SWUAV v Canada [2010]

Case summary

In April 2011, the Supreme Court of Canada decided to grant the federal Attorney-General’s application for leave to appeal the ruling of the BC Court of Appeal in SWUAV v Canada.  West Coast LEAF sought leave to intervene in the case in coalition with ARCH Disability Law Centre and Justice for Children and Youth.

The case involves an organization of women called the Downtown Eastside Sex Workers United Against Violence (SWUAV) who are bringing a constitutional challenge to the provisions of the Criminal Code dealing with prostitution.  The case was dismissed by the BC Supreme Court in December 2008 because the Court found that this women’s organization, and an individual former sex worker, did not have “public interest standing” to challenge the constitutionality of the Criminal Code provisions.

For a great summary from the Pivot Legal Society, click here.

West Coast LEAF’s involvement

West Coast LEAF intervened in the distinct matter of “public interest standing” being denied to these women through their representative organization – to argue that such organizations ought to be able to bring forward important constitutional cases on behalf of the many women who do not have effective access to the justice system on their own. The appeal was heard on January 21 and 22, 2010. In October 2010 the BC Court of Appeal decided to allow the appeal on “public interest standing”.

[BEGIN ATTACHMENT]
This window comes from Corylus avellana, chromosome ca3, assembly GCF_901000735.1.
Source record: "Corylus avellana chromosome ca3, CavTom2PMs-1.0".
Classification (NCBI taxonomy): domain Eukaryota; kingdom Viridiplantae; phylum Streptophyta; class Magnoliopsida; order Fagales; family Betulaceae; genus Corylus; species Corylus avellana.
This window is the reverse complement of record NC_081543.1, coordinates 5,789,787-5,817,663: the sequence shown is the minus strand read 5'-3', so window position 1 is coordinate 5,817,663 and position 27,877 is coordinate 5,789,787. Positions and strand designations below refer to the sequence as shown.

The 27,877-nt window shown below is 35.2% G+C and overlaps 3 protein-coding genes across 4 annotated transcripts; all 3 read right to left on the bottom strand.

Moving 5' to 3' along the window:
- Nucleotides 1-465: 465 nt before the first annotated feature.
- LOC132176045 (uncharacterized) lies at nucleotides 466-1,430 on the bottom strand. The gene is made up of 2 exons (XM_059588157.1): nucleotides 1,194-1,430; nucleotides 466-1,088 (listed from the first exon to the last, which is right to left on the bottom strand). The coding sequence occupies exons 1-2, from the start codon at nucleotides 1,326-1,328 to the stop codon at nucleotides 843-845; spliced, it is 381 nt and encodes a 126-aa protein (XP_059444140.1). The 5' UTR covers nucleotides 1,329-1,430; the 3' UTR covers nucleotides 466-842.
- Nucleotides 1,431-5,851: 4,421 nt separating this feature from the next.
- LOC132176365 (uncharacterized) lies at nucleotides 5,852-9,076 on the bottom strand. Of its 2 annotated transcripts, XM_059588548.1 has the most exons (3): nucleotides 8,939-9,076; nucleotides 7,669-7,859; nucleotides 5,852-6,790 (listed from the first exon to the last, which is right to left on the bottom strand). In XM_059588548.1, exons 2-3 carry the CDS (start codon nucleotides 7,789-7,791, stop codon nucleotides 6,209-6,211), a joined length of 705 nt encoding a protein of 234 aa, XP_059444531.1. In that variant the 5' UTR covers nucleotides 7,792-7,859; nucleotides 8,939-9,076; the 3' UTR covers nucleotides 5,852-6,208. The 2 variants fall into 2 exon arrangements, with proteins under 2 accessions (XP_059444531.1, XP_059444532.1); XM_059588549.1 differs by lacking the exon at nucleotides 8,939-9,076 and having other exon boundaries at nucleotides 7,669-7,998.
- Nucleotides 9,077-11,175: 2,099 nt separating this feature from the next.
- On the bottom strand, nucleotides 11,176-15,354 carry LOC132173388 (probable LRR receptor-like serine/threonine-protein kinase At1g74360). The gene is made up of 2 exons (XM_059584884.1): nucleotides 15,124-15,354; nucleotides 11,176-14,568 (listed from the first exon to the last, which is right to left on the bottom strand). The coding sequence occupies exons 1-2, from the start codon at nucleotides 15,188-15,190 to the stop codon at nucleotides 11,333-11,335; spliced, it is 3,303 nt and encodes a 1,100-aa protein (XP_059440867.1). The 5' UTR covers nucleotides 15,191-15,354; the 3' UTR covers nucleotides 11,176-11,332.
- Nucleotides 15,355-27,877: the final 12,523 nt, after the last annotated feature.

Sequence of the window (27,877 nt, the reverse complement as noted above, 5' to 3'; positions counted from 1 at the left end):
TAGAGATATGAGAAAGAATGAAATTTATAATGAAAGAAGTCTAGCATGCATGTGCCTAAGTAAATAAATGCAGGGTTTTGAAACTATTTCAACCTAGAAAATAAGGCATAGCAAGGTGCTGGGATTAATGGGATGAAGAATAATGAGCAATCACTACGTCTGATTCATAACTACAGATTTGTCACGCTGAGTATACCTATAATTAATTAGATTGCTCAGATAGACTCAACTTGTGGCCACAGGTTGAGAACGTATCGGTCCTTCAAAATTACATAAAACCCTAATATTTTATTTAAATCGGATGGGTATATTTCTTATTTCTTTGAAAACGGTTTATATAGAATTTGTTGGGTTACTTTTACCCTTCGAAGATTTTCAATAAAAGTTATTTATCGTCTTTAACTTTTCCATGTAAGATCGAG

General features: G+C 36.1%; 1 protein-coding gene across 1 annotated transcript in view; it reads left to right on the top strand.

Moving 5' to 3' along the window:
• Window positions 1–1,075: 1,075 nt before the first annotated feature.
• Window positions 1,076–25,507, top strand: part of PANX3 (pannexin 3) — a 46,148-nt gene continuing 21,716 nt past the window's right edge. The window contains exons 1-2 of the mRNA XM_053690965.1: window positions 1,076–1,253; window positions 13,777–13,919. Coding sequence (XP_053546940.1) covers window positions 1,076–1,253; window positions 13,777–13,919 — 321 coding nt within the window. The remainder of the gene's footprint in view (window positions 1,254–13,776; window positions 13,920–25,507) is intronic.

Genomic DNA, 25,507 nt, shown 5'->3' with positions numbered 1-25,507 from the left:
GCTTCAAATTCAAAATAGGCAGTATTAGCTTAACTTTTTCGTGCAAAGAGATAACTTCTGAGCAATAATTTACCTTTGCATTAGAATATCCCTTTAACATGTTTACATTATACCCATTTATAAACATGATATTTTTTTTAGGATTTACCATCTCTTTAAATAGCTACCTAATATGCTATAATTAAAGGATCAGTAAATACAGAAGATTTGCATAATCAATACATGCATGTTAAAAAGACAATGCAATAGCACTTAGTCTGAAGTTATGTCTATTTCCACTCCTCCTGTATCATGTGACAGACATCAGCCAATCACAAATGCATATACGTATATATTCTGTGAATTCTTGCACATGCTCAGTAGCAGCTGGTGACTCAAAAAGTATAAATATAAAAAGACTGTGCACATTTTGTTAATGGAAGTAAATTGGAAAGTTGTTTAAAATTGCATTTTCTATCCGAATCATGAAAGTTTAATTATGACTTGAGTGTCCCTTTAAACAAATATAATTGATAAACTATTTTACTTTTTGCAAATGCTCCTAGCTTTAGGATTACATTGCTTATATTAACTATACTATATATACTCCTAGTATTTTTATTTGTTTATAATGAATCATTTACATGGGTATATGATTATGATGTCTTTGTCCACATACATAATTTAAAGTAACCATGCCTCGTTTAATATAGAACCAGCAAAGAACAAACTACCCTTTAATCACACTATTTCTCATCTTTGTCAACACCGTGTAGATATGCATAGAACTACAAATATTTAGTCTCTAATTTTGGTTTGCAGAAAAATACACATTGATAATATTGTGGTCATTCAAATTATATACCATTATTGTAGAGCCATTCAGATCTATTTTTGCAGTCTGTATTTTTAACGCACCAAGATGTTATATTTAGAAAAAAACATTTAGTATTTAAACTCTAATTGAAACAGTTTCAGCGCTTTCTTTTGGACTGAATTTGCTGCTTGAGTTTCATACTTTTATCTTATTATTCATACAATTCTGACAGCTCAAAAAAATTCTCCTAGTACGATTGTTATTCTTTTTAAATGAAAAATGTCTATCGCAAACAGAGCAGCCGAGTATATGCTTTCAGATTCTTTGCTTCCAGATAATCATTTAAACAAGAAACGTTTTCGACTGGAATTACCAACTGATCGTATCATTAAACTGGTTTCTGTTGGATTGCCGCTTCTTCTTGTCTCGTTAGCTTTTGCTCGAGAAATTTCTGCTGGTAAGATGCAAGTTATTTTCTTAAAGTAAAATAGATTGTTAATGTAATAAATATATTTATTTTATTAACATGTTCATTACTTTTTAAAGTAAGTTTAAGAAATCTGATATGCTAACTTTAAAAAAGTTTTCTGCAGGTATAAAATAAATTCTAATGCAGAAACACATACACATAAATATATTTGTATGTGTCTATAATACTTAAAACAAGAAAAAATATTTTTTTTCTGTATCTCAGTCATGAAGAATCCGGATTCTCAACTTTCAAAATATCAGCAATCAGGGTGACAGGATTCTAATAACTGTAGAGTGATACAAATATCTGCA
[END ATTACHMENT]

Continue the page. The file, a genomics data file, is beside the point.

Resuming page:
From the October 2011 application for intervention:

“As legal organizations working on behalf of marginalized and historically disadvantaged groups, the members of the Coalition each have extensive experience with the obstacles faced by such groups in accessing justice and therefore in enforcing their constitutional rights and other legal entitlements.  The Coalition seeks leave to intervene in the case at bar in order to submit argument that demonstrates the clear connection between the interpretation of the public interest standing test and the fulfilment of the constitutional rights of Charter protected groups.”


From the BC Court of Appeal decision:

“Nor, in my view, must the only opportunity to mount a challenge to a section of the Criminal Code arise in the presentation of a defence to a criminal charge.  Where, as here, the essence of the complaint is that the law impermissibly renders individuals vulnerable while they go about otherwise lawful activities, and exacerbates their vulnerability, the law on standing does not require the challenge to be by a person with private interest standing.”

Case documents

Factum – BC Court of Appeal

Decision – BC Court of Appeal

Application for leave to intervene – Supreme Court of Canada

Decision – Supreme Court of Canada

Case documents

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